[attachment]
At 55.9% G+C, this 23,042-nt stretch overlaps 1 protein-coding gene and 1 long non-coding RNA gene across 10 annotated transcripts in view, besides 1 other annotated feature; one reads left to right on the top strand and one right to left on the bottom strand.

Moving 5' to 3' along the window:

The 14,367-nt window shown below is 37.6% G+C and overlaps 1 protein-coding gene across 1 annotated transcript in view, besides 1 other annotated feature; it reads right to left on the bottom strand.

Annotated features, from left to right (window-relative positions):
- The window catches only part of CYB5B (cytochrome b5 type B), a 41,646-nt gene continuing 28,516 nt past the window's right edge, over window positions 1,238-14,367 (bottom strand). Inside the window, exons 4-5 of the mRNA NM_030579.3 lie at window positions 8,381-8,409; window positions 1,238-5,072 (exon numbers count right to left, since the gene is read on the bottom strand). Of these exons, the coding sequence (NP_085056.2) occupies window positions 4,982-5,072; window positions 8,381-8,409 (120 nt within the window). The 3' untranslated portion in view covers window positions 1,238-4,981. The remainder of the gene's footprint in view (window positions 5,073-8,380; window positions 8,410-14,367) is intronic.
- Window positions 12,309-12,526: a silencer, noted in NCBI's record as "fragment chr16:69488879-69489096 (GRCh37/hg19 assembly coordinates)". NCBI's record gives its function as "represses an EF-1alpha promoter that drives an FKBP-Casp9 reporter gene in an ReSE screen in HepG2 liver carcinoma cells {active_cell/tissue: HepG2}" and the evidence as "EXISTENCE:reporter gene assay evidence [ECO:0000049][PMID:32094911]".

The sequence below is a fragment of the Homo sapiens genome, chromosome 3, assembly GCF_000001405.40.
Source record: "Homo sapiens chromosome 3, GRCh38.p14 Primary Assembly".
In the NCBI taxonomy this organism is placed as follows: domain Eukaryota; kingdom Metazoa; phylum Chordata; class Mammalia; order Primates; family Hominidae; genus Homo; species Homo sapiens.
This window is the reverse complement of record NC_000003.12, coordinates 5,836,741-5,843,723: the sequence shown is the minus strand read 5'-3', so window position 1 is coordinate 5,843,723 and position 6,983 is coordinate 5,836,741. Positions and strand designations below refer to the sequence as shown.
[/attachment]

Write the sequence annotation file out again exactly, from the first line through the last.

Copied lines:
At 55.9% G+C, this 23,042-nt stretch overlaps 1 protein-coding gene and 1 long non-coding RNA gene across 10 annotated transcripts in view, besides 1 other annotated feature; one reads left to right on the top strand and one right to left on the bottom strand.

Moving 5' to 3' along the window:

The 14,367-nt window shown below is 37.6% G+C and overlaps 1 protein-coding gene across 1 annotated transcript in view, besides 1 other annotated feature; it reads right to left on the bottom strand.

Annotated features, from left to right (window-relative positions):
- The window catches only part of CYB5B (cytochrome b5 type B), a 41,646-nt gene continuing 28,516 nt past the window's right edge, over window positions 1,238-14,367 (bottom strand). Inside the window, exons 4-5 of the mRNA NM_030579.3 lie at window positions 8,381-8,409; window positions 1,238-5,072 (exon numbers count right to left, since the gene is read on the bottom strand). Of these exons, the coding sequence (NP_085056.2) occupies window positions 4,982-5,072; window positions 8,381-8,409 (120 nt within the window). The 3' untranslated portion in view covers window positions 1,238-4,981. The remainder of the gene's footprint in view (window positions 5,073-8,380; window positions 8,410-14,367) is intronic.
- Window positions 12,309-12,526: a silencer, noted in NCBI's record as "fragment chr16:69488879-69489096 (GRCh37/hg19 assembly coordinates)". NCBI's record gives its function as "represses an EF-1alpha promoter that drives an FKBP-Casp9 reporter gene in an ReSE screen in HepG2 liver carcinoma cells {active_cell/tissue: HepG2}" and the evidence as "EXISTENCE:reporter gene assay evidence [ECO:0000049][PMID:32094911]".

The sequence below is a fragment of the Homo sapiens genome, chromosome 3, assembly GCF_000001405.40.
Source record: "Homo sapiens chromosome 3, GRCh38.p14 Primary Assembly".
In the NCBI taxonomy this organism is placed as follows: domain Eukaryota; kingdom Metazoa; phylum Chordata; class Mammalia; order Primates; family Hominidae; genus Homo; species Homo sapiens.
This window is the reverse complement of record NC_000003.12, coordinates 5,836,741-5,843,723: the sequence shown is the minus strand read 5'-3', so window position 1 is coordinate 5,843,723 and position 6,983 is coordinate 5,836,741. Positions and strand designations below refer to the sequence as shown.